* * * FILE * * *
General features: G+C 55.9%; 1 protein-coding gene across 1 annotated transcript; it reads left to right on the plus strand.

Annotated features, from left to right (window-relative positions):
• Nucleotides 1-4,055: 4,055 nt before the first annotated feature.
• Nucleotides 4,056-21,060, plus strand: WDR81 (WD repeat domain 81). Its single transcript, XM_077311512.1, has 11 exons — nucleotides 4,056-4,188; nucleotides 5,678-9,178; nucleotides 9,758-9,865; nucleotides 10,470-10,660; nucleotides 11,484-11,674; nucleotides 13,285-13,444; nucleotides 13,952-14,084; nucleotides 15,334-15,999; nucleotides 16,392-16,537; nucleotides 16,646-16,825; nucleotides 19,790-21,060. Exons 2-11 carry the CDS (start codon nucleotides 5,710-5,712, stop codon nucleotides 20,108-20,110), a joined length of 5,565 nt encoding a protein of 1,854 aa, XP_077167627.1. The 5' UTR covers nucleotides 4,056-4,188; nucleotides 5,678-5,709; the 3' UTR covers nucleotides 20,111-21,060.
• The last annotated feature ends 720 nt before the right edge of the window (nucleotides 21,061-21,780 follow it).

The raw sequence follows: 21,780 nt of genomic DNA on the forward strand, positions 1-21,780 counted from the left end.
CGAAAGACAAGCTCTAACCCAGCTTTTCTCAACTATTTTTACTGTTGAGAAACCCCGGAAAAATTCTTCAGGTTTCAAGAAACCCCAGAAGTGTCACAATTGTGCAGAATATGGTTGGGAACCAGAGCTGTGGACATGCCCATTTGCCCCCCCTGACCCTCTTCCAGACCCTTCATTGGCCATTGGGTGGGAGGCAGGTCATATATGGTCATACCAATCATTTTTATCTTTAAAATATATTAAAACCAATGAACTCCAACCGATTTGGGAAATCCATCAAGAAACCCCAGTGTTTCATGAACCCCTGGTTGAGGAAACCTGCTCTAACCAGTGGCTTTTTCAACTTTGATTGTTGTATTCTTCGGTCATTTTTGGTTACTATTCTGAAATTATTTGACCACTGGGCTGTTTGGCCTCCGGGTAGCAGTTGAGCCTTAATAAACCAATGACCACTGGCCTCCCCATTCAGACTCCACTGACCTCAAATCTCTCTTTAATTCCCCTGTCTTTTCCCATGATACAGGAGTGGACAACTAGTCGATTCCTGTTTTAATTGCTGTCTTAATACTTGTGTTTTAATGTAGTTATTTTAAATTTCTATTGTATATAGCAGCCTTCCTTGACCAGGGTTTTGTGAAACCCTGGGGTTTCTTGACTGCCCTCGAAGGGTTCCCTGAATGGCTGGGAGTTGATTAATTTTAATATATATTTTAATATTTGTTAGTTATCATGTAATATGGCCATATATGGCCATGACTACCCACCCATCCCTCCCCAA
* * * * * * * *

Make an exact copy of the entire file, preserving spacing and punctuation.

General features: G+C 55.9%; 1 protein-coding gene across 1 annotated transcript; it reads left to right on the plus strand.

Annotated features, from left to right (window-relative positions):
• Nucleotides 1-4,055: 4,055 nt before the first annotated feature.
• Nucleotides 4,056-21,060, plus strand: WDR81 (WD repeat domain 81). Its single transcript, XM_077311512.1, has 11 exons — nucleotides 4,056-4,188; nucleotides 5,678-9,178; nucleotides 9,758-9,865; nucleotides 10,470-10,660; nucleotides 11,484-11,674; nucleotides 13,285-13,444; nucleotides 13,952-14,084; nucleotides 15,334-15,999; nucleotides 16,392-16,537; nucleotides 16,646-16,825; nucleotides 19,790-21,060. Exons 2-11 carry the CDS (start codon nucleotides 5,710-5,712, stop codon nucleotides 20,108-20,110), a joined length of 5,565 nt encoding a protein of 1,854 aa, XP_077167627.1. The 5' UTR covers nucleotides 4,056-4,188; nucleotides 5,678-5,709; the 3' UTR covers nucleotides 20,111-21,060.
• The last annotated feature ends 720 nt before the right edge of the window (nucleotides 21,061-21,780 follow it).

The raw sequence follows: 21,780 nt of genomic DNA on the forward strand, positions 1-21,780 counted from the left end.
CGAAAGACAAGCTCTAACCCAGCTTTTCTCAACTATTTTTACTGTTGAGAAACCCCGGAAAAATTCTTCAGGTTTCAAGAAACCCCAGAAGTGTCACAATTGTGCAGAATATGGTTGGGAACCAGAGCTGTGGACATGCCCATTTGCCCCCCCTGACCCTCTTCCAGACCCTTCATTGGCCATTGGGTGGGAGGCAGGTCATATATGGTCATACCAATCATTTTTATCTTTAAAATATATTAAAACCAATGAACTCCAACCGATTTGGGAAATCCATCAAGAAACCCCAGTGTTTCATGAACCCCTGGTTGAGGAAACCTGCTCTAACCAGTGGCTTTTTCAACTTTGATTGTTGTATTCTTCGGTCATTTTTGGTTACTATTCTGAAATTATTTGACCACTGGGCTGTTTGGCCTCCGGGTAGCAGTTGAGCCTTAATAAACCAATGACCACTGGCCTCCCCATTCAGACTCCACTGACCTCAAATCTCTCTTTAATTCCCCTGTCTTTTCCCATGATACAGGAGTGGACAACTAGTCGATTCCTGTTTTAATTGCTGTCTTAATACTTGTGTTTTAATGTAGTTATTTTAAATTTCTATTGTATATAGCAGCCTTCCTTGACCAGGGTTTTGTGAAACCCTGGGGTTTCTTGACTGCCCTCGAAGGGTTCCCTGAATGGCTGGGAGTTGATTAATTTTAATATATATTTTAATATTTGTTAGTTATCATGTAATATGGCCATATATGGCCATGACTACCCACCCATCCCTCCCCAA